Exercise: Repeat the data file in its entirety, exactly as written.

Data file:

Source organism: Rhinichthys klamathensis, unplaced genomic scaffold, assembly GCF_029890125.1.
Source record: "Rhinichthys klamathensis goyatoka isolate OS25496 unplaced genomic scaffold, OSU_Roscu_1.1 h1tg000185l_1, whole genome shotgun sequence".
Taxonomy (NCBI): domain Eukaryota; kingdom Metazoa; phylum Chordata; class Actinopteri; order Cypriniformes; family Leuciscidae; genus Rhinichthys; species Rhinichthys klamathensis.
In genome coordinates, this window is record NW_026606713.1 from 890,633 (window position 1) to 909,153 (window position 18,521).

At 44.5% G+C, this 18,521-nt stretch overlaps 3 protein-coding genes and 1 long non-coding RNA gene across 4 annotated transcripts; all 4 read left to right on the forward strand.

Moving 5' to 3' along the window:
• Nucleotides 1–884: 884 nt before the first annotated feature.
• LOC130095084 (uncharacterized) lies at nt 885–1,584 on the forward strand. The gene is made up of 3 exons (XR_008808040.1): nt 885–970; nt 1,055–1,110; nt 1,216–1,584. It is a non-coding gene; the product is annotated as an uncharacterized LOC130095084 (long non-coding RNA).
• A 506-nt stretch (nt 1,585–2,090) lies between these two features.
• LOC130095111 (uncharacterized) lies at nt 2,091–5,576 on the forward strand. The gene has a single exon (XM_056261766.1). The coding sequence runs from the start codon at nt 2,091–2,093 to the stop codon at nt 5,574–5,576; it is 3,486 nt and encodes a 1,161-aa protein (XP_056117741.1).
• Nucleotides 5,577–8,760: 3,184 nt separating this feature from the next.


Source organism: Rhinichthys klamathensis, unplaced genomic scaffold, assembly GCF_029890125.1.
Source record: "Rhinichthys klamathensis goyatoka isolate OS25496 unplaced genomic scaffold, OSU_Roscu_1.1 h1tg000185l_1, whole genome shotgun sequence".
Taxonomy (NCBI): domain Eukaryota; kingdom Metazoa; phylum Chordata; class Actinopteri; order Cypriniformes; family Leuciscidae; genus Rhinichthys; species Rhinichthys klamathensis.
In genome coordinates, this window is record NW_026606713.1 from 890,633 (window position 1) to 909,153 (window position 18,521).

At 44.5% G+C, this 18,521-nt stretch overlaps 3 protein-coding genes and 1 long non-coding RNA gene across 4 annotated transcripts; all 4 read left to right on the forward strand.

Moving 5' to 3' along the window:
• Nucleotides 1–884: 884 nt before the first annotated feature.
• LOC130095084 (uncharacterized) lies at nt 885–1,584 on the forward strand. The gene is made up of 3 exons (XR_008808040.1): nt 885–970; nt 1,055–1,110; nt 1,216–1,584. It is a non-coding gene; the product is annotated as an uncharacterized LOC130095084 (long non-coding RNA).
• A 506-nt stretch (nt 1,585–2,090) lies between these two features.
• LOC130095111 (uncharacterized) lies at nt 2,091–5,576 on the forward strand. The gene has a single exon (XM_056261766.1). The coding sequence runs from the start codon at nt 2,091–2,093 to the stop codon at nt 5,574–5,576; it is 3,486 nt and encodes a 1,161-aa protein (XP_056117741.1).
• Nucleotides 5,577–8,760: 3,184 nt separating this feature from the next.